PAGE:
This is one of my main problems with Ann’s arguing. Thailand’s population has increased tenfold since the year 1900, from an estimate of 6.3 million until today’s 67 million (July 2011), and at the same time the forest land has decreased from 75% to just below 20% (depending on what you define as forest). The Siamese citizen of the year 1900 had 40 times more forest than the Thai citizen of 2011, the per capita ratio is 1000 trees versus 25.

I do not agree with Ann that today’s concern for the pressure on the national parks is due to the same racist views as in the late 19th century, nor that racism was imported from America. I can willingly admit that when I came to Thailand in 2006 I mostly shared Ann’s current views. After many years in both the field and among villagers in forest lands, I have seen so much cruelty to animals, illegal hunting for food and for fun, illegal trade with orchids and timber, land encroachment and disrespect of laws, I must admit that there are enough either bad or uneducated people in the nearby villages that they do constitute a severe threat to the forest. I reached this conclusion totally unaware that the RFD shared it, I thought they just did not care about dogs, cows, hunters, fires and thieves inside the national parks. Now I understand they walk a balance between the law, biodiversity concern and violent villagers. The slash and burn tactics by Hmong in Nan may very well have been with the help of the US army, I do not know, but we have to look at today’s situation, and the Hmong (not the Americans) do invade the very last fragment of original forest. I have seen their burns of national park hillsides which should have been forested by endemic and highly endangered species. I have talked to elders who proudly brag about shooting the last leopard, but I have also spoken to true forest lovers/villagers who hate the fires as much as myself. The mistake a savagist does when arguing we must never fence out a forest dweller, is that the forest dweller’s culture will be lost anyhow, when the last orchid and the last leopard is gone. I prefer helping the hilltribers now and saving their last forest fragment, rather than letting them destroying the last fragment and then deal with the human catastrophe!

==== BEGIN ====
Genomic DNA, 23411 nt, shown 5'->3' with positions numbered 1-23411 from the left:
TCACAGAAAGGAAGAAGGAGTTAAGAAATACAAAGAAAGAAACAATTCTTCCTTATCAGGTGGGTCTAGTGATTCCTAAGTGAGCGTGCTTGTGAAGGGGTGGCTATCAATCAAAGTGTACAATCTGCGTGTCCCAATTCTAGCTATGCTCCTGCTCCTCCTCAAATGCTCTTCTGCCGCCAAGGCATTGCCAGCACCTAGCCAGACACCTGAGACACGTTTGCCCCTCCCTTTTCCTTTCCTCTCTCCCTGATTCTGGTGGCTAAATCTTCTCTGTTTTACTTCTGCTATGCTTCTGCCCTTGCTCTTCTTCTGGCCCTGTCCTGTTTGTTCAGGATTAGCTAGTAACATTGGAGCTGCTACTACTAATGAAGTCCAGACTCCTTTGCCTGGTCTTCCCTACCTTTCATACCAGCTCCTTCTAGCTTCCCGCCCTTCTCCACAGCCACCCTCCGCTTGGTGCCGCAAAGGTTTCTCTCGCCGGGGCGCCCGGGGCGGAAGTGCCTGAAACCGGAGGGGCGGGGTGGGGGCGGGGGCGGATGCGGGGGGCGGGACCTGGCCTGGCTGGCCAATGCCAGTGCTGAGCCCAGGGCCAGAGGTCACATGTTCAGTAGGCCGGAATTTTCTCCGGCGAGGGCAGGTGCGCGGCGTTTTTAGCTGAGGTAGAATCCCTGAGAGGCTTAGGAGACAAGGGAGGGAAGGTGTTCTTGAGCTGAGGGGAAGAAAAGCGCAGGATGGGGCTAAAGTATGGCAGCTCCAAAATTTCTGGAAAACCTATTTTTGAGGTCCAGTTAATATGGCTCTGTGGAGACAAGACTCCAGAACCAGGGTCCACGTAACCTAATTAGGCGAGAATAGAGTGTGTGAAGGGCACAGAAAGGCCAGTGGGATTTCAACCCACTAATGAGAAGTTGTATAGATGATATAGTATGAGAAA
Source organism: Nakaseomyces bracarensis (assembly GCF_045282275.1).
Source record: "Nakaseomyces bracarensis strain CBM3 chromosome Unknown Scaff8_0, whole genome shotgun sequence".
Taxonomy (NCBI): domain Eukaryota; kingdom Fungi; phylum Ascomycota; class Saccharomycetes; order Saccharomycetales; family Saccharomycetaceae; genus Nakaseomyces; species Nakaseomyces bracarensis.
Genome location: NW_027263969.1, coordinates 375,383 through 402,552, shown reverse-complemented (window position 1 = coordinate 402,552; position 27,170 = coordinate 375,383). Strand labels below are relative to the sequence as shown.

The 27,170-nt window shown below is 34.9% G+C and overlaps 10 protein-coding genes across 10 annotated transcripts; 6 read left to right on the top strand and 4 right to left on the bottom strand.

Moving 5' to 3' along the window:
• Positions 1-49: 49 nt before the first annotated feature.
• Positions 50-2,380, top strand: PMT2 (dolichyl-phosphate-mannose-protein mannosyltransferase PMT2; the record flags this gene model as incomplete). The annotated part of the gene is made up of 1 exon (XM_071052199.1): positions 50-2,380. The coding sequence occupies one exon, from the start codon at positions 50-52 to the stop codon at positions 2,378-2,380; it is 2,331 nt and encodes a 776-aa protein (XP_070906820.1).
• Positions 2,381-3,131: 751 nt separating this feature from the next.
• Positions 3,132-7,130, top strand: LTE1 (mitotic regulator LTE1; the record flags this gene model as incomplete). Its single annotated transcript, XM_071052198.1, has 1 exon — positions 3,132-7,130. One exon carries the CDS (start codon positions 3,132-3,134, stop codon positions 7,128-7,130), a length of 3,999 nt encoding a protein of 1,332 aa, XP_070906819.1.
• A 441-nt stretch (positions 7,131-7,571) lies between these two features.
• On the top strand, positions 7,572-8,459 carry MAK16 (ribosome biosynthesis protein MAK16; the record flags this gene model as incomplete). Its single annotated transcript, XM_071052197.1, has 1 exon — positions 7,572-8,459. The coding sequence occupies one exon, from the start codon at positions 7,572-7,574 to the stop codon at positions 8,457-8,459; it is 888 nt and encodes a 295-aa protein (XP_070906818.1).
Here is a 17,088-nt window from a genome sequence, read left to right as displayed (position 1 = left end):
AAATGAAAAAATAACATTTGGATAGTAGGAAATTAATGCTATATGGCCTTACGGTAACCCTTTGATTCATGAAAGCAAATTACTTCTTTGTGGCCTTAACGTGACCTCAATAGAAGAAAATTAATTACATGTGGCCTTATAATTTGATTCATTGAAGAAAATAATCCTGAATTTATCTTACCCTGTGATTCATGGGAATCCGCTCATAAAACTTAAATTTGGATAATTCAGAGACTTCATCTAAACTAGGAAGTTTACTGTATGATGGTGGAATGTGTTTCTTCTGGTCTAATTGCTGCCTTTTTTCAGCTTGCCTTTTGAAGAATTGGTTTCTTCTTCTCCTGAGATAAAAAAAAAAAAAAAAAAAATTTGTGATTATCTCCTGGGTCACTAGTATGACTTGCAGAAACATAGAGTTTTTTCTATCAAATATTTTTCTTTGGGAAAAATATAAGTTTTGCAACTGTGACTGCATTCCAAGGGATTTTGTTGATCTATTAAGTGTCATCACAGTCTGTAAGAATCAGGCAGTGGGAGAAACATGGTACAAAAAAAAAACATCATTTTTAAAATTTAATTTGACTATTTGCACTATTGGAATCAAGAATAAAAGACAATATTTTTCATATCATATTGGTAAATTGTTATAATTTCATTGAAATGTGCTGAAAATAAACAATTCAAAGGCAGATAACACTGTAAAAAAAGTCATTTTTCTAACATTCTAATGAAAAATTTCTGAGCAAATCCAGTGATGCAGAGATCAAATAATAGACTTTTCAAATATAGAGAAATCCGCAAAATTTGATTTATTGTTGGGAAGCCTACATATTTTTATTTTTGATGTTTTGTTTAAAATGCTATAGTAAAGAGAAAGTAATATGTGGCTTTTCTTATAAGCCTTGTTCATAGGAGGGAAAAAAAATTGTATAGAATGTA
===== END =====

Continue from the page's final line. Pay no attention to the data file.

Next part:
The good news is that from an annual population growth rate of 3%, Thailand is now down at 0.5%. The disappearance of poverty will lower the population size which in turn will lower the pressure on nature, and with widespread education the concern for nature will increase. The children of the forest dwellers will have better education than their parents and they will not accept hard work for 200 Baht a day, and so they will move out of the forest villages, just like in the west. This is a promising development, but we need to assure that today’s 2 million forest dwellers (Ann’s data) do not damage the very vulnerable fragment that is left. The endangered species must endure another 20 years, and creatures like Javan rhinoceros and Gurneys’ pitta are already lost.